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Nissan Joins General Motors in Backing California's Stricter Emission Rules for Motor Vehicles

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【Summary】Japanese automaker Nissan Motor Co. has joined General Motors in exiting a group of automakers that had backed U.S. President Donald Trump in his bid to prevent California from imposing its own vehicle emissions rules. Nissan initially sided with the Trump administration on loosening the fuel economy standards, but after GM reversed its stance last week, Nissan is following the company's lead.

FutureCar Staff    Dec 04, 2020 5:00 PM PT
Nissan Joins General Motors in Backing California's Stricter Emission Rules for Motor Vehicles
Traffic backs up during rush hour near San Francisco. (Photo: David Paul Morris/Bloomberg/Getty Images)

During his presidency, Donald Trump has taken steps to revoke the state of California's ability to establish its own separate emissions standards. Surprisingly some automakers support the effort while others are siding with California.

Now Japanese automaker Nissan Motor Co. has joined General Motors in exiting a group of automakers that had backed U.S. President Donald Trump in his bid to prevent California from imposing its own vehicle emissions rules. 

Nissan initially sided with the Trump administration on loosening the fuel economy standards, but after GM reversed its stance last week the automaker is following GM's lead and will now support California effort to set its own vehicle emission standards.

Other automakers including Mazda Motor Corp, Hyundai Motor, Kia Motors Corp, Mitsubishi Motors Corp, Fiat Chrysler Automobiles NV, Subaru Corp and the National Automobile Dealers Association are supporting President Trump's efforts to bar California from setting its own fuel-efficiency rules separate from the less restrictive federal requirements. The automakers want the U.S. to have a nationwide standard, instead allowing California to set its own.

But with President-elect Joe Biden set to focus on renewable energy sources and electric vehicles, Nissan, GM and a group of other automakers are now backing California. GM's reversal won praise from Democratic President-elect Joe Biden, who will take office on Jan 20, 2021.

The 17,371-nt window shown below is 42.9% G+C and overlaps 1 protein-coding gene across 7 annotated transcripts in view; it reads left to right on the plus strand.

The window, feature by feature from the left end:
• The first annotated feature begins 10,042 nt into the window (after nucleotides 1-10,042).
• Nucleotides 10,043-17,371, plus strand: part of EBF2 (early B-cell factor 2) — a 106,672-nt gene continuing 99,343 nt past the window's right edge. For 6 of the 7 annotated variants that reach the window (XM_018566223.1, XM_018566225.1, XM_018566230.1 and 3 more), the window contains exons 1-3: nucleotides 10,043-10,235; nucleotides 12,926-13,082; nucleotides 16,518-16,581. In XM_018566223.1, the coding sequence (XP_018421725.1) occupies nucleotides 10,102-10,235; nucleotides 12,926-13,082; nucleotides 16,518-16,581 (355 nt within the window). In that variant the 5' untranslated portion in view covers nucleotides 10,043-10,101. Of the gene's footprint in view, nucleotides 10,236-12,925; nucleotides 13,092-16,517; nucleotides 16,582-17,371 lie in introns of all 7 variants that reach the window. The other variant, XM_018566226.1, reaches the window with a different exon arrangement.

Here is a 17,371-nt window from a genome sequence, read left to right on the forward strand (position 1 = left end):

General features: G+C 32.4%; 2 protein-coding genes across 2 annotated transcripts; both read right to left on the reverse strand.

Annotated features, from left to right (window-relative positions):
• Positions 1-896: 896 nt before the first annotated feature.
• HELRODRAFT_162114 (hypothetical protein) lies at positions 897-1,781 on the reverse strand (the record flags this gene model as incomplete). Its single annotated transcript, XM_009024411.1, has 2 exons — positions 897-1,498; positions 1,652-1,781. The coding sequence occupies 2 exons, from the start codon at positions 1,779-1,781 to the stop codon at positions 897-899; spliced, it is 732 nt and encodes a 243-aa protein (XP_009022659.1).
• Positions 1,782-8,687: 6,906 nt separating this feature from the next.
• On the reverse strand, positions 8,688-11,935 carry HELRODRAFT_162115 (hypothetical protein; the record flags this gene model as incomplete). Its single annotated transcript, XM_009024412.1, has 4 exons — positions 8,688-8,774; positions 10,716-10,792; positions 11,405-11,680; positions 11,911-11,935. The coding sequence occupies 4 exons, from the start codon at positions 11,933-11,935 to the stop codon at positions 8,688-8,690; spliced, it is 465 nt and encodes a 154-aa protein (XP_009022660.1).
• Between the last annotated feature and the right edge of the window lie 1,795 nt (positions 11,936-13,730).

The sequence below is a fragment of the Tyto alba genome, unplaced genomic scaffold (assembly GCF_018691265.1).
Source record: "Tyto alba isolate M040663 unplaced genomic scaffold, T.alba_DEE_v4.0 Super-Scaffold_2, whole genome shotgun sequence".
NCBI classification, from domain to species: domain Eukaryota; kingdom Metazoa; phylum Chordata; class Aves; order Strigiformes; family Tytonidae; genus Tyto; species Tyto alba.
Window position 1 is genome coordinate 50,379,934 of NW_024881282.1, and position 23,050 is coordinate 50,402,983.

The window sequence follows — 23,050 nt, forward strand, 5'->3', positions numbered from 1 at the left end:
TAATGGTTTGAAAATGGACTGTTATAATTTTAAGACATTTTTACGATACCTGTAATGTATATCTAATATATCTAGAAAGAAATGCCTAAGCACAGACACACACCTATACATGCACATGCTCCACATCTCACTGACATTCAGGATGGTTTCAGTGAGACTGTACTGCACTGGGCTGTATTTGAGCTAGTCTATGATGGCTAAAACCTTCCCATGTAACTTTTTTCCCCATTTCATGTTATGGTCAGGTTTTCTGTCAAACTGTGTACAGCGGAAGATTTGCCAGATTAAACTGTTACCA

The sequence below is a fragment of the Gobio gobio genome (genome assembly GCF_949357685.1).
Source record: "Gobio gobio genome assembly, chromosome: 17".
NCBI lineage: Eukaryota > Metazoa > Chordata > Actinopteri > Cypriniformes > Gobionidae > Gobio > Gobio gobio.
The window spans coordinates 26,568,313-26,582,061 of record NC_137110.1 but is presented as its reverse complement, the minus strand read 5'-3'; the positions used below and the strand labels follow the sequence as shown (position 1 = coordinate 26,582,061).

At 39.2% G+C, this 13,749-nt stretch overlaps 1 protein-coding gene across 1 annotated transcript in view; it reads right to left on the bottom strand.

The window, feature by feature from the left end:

President-elect Biden has made boosting electric vehicle adoption in the U.S. a top priority. His administration is pledging to spend billions of dollars to add 550,000 charging EV charging stations so drivers of electric vehicles will not be deterred from purchasing a battery-powered vehicle over concerns about being able to find convenient charging.

"We are confident that productive conversations among the auto industry, the Biden administration and California can deliver a common-sense set of national standards that increases efficiency and meets the needs of all American drivers," Nissan said in a statement.

The Trump administration argued that lowering fuel efficiency standards makes vehicles more affordable and safer, since vehicle manufacturers can build heavier vehicles that can better withstand a collision if fuel economy requirements were eased.

California's emissions standard standards are among the toughest in the nation, requiring automakers to install additional emission control devices on their vehicles in order to sell them in the state. 

The state had the ability to set its own emission standards since 1966, in an effort to combat worsening smog in the crowded Los Angeles Metro Area from millions of vehicles. California's notoriously bad traffic contributes  further to greenhouse gases and air pollution, as drivers are often stuck each day in bumper-to-bumper traffic on the state's freeways.